Preface and introduction by Arthur Symons
An Art / Books Vintage Classic
Aubrey Beardsley was a leading figure of the fin de siècle Aesthetic Movement and the most controversial artist in 1890s London. His delicate yet bold drawings of grotesque, sensual and erotic subjects transformed the art of illustration but also scandalized Victorian society with their dark and often perverse imagery. Prolific until his early death at the age of twenty-five from tuberculosis, in just six years and with almost no formal training he produced an enormous body of work that symbolized the decadence of the period.
Published twenty years after he died, The Art of Aubrey Beardsley presented sixty-four of his works in an intimate pocket-sized edition. With a personal memoir and critical appreciation by the poet and editor Arthur Symons, written upon the death of his friend and collaborator, it was the definitive word on the provocative artist’s seductive and individual art, the text becoming a collectors’ item that was privately printed until being published for a wider audience. This centenary facsimile edition faithfully reproduces the pages of the 1918 volume, presented in a special cloth binding with a black-and-gold motif adapted from one of Beardsley’s own designs for a book cover. A perfect gift for any Beardsley enthusiast, this book will also appeal to anyone interested in the fin de siècle era and the beginnings of modern graphic art.
Aubrey Vincent Beardsley (1872–98) was born in Brighton on 21 August 1872. By the age of seven, he was showing signs of the tuberculosis that would eventually kill him. From 1891 to 1892, he took evening classes at the Westminster School of Art, the only formal artistic training he ever received. That year, he visited Paris and discovered the work of Toulouse-Lautrec and Japanese prints, both of which influenced his own style. In 1893, he received his first commission, to illustrate Sir Thomas Malory’s Le Morte d’Arthur. Over the next six years, he completed numerous projects, including illustrations for editions of Aristophanes’ Lysistrata and The Rape of the Lock by Alexander Pope, and drawings for Oscar Wilde’s play Salome. He also co-founded the literary magazines the Yellow Book and the Savoy. By 1897, his health was deteriorating, prompting a move to Menton on the French Riviera, where he died on 16 March 1898.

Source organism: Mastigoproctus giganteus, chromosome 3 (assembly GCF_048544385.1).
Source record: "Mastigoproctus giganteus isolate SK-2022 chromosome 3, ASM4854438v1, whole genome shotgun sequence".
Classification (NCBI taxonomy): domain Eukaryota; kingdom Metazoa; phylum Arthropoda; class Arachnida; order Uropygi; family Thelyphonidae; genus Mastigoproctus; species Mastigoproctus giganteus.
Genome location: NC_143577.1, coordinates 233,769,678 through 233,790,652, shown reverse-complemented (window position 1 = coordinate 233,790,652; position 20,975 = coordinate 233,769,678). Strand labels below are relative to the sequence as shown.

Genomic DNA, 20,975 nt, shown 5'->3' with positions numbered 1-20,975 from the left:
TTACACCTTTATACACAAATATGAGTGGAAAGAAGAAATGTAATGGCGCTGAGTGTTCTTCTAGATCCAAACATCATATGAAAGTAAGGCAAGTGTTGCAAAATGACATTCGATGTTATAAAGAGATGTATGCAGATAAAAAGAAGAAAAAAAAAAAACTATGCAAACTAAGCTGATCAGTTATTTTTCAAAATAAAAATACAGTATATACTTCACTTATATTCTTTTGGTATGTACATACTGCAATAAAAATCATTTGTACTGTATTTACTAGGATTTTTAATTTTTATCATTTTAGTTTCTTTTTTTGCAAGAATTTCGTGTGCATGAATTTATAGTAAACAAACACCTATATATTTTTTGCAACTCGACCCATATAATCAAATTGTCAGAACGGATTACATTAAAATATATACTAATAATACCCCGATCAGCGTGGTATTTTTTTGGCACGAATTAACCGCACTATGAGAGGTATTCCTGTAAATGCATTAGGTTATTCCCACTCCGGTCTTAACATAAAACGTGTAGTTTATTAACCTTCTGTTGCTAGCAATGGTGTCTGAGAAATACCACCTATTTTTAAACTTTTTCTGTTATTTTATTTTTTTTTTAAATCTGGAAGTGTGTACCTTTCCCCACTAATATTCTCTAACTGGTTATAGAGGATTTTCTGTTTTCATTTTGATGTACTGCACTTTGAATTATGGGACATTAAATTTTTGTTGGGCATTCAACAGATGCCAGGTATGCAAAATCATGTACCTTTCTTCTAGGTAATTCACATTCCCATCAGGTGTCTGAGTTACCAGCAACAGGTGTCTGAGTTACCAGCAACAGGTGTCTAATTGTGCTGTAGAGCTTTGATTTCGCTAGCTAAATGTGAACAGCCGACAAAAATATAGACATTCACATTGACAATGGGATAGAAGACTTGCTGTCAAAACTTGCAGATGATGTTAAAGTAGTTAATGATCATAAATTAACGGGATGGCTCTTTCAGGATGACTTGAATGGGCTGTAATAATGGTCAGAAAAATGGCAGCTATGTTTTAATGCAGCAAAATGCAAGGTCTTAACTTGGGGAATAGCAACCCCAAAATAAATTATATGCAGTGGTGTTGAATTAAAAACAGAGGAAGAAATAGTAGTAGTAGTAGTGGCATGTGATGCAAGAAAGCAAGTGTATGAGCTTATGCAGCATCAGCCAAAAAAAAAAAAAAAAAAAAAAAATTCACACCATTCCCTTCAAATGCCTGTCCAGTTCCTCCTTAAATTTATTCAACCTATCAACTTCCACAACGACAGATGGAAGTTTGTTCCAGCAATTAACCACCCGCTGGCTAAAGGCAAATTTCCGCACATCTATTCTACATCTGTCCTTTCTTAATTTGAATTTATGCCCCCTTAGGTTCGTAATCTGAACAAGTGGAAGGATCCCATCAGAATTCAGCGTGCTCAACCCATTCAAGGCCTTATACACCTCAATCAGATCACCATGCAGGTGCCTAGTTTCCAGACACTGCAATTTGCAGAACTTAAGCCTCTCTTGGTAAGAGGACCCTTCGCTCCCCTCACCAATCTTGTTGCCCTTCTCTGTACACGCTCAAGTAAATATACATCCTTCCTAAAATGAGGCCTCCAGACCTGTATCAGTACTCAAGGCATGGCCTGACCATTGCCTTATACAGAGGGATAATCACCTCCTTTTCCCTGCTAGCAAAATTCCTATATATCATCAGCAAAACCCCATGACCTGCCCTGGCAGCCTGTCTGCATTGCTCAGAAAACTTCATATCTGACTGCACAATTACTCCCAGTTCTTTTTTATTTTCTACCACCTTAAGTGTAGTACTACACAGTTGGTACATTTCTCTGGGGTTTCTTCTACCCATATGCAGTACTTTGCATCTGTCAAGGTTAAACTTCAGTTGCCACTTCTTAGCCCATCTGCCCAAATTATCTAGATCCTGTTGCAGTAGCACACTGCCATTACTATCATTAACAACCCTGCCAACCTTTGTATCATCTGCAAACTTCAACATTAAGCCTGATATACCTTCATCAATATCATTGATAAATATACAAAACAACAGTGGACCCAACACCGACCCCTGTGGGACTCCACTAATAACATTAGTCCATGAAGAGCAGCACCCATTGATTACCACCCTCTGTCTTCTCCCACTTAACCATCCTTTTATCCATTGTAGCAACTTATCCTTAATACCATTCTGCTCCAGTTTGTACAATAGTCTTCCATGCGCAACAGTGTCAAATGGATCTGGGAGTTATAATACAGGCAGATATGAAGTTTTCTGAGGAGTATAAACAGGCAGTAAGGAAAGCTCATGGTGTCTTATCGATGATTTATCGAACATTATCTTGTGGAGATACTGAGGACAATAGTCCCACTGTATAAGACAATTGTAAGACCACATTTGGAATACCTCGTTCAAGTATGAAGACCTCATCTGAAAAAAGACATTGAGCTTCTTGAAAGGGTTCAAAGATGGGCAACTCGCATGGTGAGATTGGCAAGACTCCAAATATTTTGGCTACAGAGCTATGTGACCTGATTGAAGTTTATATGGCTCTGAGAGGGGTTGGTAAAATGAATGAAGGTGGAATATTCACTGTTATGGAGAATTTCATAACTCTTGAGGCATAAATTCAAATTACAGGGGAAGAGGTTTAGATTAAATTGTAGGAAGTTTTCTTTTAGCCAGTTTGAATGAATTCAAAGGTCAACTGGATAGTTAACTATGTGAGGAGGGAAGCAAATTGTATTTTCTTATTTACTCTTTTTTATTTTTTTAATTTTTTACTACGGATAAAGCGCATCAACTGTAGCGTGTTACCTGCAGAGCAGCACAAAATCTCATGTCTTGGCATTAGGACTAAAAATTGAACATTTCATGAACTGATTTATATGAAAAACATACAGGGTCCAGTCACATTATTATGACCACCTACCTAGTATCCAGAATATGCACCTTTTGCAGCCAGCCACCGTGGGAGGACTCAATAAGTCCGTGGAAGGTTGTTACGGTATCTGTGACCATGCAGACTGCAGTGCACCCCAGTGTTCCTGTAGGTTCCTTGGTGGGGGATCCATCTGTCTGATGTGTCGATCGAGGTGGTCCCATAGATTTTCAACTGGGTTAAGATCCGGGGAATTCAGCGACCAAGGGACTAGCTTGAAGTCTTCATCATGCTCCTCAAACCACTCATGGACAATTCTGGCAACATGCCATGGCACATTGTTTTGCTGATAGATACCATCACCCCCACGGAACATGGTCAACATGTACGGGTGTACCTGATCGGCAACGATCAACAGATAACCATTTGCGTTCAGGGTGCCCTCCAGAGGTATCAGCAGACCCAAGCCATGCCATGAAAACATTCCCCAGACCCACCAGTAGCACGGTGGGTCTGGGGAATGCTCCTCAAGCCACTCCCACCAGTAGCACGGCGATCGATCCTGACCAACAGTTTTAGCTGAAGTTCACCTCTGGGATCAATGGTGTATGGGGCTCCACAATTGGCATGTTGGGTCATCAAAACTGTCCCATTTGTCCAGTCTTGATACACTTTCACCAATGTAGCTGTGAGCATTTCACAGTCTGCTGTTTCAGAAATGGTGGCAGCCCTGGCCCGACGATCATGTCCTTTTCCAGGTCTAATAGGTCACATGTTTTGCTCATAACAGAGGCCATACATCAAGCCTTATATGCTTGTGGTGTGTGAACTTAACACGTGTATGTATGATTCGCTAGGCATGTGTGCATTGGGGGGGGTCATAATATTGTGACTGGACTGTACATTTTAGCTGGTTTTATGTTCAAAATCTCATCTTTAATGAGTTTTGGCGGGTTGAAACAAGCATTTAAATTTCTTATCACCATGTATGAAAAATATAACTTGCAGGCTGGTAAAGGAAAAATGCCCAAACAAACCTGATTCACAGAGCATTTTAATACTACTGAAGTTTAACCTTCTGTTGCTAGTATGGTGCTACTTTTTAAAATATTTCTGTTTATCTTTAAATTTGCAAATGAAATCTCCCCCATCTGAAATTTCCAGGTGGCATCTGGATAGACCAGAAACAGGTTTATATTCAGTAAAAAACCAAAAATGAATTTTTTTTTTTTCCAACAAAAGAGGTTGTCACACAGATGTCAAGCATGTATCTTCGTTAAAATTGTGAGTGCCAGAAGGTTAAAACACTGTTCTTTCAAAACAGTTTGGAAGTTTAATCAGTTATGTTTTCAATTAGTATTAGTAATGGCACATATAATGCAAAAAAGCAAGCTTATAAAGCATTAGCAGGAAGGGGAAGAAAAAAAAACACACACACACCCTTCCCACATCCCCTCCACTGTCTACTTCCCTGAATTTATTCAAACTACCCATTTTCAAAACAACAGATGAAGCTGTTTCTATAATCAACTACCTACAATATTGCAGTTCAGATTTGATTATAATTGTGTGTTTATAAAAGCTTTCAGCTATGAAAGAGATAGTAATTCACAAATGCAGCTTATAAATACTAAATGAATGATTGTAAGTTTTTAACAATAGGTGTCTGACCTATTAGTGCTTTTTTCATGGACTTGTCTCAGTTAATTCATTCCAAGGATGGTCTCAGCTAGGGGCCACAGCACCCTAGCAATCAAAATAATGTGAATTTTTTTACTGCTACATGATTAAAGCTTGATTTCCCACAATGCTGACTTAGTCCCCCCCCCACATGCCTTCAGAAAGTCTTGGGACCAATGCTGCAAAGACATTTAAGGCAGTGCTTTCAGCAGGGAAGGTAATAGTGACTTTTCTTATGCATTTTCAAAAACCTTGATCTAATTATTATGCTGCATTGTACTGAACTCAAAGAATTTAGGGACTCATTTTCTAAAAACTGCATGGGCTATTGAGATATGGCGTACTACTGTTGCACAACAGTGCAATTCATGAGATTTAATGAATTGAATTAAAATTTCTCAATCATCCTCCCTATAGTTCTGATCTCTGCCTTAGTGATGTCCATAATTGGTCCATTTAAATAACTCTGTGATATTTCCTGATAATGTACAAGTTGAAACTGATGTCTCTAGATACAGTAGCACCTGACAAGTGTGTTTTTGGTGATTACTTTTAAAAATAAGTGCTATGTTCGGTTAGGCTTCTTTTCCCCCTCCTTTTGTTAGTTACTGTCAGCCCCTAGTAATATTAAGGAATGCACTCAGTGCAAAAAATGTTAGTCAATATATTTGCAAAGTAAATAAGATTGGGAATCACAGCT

Arthur Symons (1865–1945) was a British poet, critic and magazine editor and one of the key exponents of Symbolism in Britain. He contributed poems and essays to the illustrated quarterly literary periodical the Yellow Book, whose principal illustrator and first art editor was Aubrey Beardsley. From late 1895 through 1896 Symons edited, along with Beardsley and Leonard Smithers, The Savoy, a short-lived magazine of literature, art, and criticism whose contributors included Yeats, George Bernard Shaw, and Joseph Conrad. Until he suffered a breakdown in 1909, Symons wrote numerous volumes of verse, plays, and essays, including the important The Symbolist Movement in Literature, which would have a major influence on W. B. Yeats and T. S. Eliot.